Type: The Secret History of Letters, by Simon Loxley (2004).
I checked this book out from the University library because I thought that it would be deliciously gossipy and I was not disappointed. Although I had encountered most of the gossip over the past 10 years in other books or lectures, it was nicely packed together here. However, I was sad to see that most of the gossip was historic. I’d so love to see the sequel, a page turner documenting the sordid underside of the contemporary type community. I’m sure that it would add years of discussion material to Typophile, iLoveTypography, and the ATypI mailing list. I know lots of gossipy people—perhaps there could be some sort of collaboration? More info on Amazon…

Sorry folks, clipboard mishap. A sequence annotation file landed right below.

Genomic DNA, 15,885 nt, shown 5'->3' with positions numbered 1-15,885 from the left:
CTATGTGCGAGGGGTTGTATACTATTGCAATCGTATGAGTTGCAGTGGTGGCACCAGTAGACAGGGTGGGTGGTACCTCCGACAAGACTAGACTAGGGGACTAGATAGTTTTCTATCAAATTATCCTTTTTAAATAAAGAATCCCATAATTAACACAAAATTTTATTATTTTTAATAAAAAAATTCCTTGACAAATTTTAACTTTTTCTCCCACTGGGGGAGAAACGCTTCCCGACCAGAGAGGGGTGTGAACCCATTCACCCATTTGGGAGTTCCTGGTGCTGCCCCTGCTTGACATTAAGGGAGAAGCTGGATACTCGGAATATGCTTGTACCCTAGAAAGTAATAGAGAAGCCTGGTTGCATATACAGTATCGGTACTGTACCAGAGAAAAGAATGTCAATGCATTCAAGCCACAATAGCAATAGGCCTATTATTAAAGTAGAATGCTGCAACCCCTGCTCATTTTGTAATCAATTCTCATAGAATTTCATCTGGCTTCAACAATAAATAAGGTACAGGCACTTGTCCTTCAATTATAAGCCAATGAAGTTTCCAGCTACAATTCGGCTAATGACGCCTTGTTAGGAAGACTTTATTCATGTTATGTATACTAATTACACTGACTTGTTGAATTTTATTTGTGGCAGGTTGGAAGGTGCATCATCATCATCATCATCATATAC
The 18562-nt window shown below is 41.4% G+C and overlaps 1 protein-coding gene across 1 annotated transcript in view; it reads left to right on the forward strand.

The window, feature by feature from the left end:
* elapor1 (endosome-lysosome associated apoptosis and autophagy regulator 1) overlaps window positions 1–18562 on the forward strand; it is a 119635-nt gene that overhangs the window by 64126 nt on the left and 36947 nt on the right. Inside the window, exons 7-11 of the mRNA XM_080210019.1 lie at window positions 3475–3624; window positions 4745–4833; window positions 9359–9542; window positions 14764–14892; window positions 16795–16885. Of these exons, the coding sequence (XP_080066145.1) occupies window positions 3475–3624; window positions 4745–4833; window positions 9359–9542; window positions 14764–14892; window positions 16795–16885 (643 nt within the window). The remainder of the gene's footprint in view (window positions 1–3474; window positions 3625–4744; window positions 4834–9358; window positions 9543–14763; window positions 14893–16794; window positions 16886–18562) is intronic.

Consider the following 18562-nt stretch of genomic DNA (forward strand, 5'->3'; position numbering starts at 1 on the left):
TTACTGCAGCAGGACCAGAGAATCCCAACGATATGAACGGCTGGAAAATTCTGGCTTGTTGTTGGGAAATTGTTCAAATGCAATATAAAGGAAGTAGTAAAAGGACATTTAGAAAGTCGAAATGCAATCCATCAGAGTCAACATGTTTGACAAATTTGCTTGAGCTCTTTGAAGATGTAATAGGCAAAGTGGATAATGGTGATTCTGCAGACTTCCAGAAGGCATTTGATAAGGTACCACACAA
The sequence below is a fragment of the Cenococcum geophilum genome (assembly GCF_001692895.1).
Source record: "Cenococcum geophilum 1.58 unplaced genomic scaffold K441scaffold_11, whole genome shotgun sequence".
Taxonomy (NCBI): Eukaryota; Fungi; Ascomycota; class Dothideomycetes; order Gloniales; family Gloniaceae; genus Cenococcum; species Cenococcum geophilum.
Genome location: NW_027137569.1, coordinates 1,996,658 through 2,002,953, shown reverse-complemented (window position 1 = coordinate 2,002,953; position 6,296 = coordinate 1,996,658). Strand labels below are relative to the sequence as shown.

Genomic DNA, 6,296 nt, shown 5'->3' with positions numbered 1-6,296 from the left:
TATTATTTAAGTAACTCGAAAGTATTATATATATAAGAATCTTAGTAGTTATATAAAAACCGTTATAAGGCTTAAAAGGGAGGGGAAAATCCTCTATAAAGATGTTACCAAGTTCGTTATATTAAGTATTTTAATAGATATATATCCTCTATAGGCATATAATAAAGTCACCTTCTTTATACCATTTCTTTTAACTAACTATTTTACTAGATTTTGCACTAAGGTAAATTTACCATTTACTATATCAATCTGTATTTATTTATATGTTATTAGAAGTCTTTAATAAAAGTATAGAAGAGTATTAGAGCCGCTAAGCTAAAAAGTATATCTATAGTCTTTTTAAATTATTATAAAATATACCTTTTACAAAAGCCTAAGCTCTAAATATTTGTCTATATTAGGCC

brand eins, February 2008 issue.
brand eins is a popular German economic magazine, and this issue is devoted to marketing. I read it solely on the recommendation of Jürgen Siebert at FontBlog. I’m not going to comment further on the issue here, unless anyone really wants me to.
New Typefaces, by Hoefler & Frere-Jones.
Back in November, I ordered this catalog on Gerry’s recommendation. I wanted to take a closer look at Chronicle. The catalog just recently arrived in the mail, but the Chronicle type must be too new, as they aren’t in this one. But the design of the piece is exquisite anyway! Visit the H&FJ website—www.typography.com…